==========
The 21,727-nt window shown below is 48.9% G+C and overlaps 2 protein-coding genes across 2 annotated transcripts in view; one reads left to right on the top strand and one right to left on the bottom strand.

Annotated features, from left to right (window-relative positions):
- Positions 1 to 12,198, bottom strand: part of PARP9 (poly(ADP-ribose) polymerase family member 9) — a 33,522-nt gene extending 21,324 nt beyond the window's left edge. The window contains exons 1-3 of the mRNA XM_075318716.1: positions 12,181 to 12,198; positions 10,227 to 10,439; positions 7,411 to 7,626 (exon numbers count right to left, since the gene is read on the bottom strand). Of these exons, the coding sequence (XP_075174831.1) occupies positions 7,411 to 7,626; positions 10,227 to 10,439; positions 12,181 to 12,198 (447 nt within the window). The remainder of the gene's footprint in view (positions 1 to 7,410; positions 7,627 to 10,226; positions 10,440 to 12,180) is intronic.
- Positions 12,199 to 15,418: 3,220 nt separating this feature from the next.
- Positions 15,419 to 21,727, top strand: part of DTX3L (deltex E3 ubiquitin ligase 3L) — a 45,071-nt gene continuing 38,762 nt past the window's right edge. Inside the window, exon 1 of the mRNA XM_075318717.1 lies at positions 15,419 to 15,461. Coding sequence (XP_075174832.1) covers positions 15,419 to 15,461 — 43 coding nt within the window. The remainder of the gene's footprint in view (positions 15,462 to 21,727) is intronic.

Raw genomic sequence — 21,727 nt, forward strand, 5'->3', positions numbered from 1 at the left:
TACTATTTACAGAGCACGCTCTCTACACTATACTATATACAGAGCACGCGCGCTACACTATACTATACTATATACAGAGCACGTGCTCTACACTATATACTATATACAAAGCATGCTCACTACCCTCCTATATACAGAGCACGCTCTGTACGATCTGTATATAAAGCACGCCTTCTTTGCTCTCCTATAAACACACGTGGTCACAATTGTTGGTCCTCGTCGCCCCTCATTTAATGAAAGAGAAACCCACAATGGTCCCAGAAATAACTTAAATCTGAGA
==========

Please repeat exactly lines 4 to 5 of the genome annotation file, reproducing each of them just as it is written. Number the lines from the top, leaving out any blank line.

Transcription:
- Positions 12,199 to 15,418: 3,220 nt separating this feature from the next.
- Positions 15,419 to 21,727, top strand: part of DTX3L (deltex E3 ubiquitin ligase 3L) — a 45,071-nt gene continuing 38,762 nt past the window's right edge. Inside the window, exon 1 of the mRNA XM_075318717.1 lies at positions 15,419 to 15,461. Coding sequence (XP_075174832.1) covers positions 15,419 to 15,461 — 43 coding nt within the window. The remainder of the gene's footprint in view (positions 15,462 to 21,727) is intronic.